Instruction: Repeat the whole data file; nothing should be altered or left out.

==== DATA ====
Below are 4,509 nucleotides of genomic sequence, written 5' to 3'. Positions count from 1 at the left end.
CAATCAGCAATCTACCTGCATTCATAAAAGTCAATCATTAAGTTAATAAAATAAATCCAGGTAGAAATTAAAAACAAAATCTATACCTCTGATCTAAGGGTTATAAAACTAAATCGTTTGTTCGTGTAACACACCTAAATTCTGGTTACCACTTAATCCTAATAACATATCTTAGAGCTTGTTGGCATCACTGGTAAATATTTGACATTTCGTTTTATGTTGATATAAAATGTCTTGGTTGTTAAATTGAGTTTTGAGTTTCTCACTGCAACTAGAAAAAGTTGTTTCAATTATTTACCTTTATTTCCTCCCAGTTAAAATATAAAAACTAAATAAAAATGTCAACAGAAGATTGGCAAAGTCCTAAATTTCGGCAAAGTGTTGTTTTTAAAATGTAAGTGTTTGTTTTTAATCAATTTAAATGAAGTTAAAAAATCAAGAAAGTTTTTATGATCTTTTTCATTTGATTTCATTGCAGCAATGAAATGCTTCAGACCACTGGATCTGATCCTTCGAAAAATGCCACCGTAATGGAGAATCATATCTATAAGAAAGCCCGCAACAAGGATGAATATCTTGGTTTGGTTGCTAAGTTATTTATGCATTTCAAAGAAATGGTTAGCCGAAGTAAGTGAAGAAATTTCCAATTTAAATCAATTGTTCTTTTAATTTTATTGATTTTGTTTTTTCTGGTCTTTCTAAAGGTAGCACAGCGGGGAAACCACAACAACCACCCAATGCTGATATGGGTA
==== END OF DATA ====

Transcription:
Below are 4,509 nucleotides of genomic sequence, written 5' to 3'. Positions count from 1 at the left end.
CAATCAGCAATCTACCTGCATTCATAAAAGTCAATCATTAAGTTAATAAAATAAATCCAGGTAGAAATTAAAAACAAAATCTATACCTCTGATCTAAGGGTTATAAAACTAAATCGTTTGTTCGTGTAACACACCTAAATTCTGGTTACCACTTAATCCTAATAACATATCTTAGAGCTTGTTGGCATCACTGGTAAATATTTGACATTTCGTTTTATGTTGATATAAAATGTCTTGGTTGTTAAATTGAGTTTTGAGTTTCTCACTGCAACTAGAAAAAGTTGTTTCAATTATTTACCTTTATTTCCTCCCAGTTAAAATATAAAAACTAAATAAAAATGTCAACAGAAGATTGGCAAAGTCCTAAATTTCGGCAAAGTGTTGTTTTTAAAATGTAAGTGTTTGTTTTTAATCAATTTAAATGAAGTTAAAAAATCAAGAAAGTTTTTATGATCTTTTTCATTTGATTTCATTGCAGCAATGAAATGCTTCAGACCACTGGATCTGATCCTTCGAAAAATGCCACCGTAATGGAGAATCATATCTATAAGAAAGCCCGCAACAAGGATGAATATCTTGGTTTGGTTGCTAAGTTATTTATGCATTTCAAAGAAATGGTTAGCCGAAGTAAGTGAAGAAATTTCCAATTTAAATCAATTGTTCTTTTAATTTTATTGATTTTGTTTTTTCTGGTCTTTCTAAAGGTAGCACAGCGGGGAAACCACAACAACCACCCAATGCTGATATGGGTA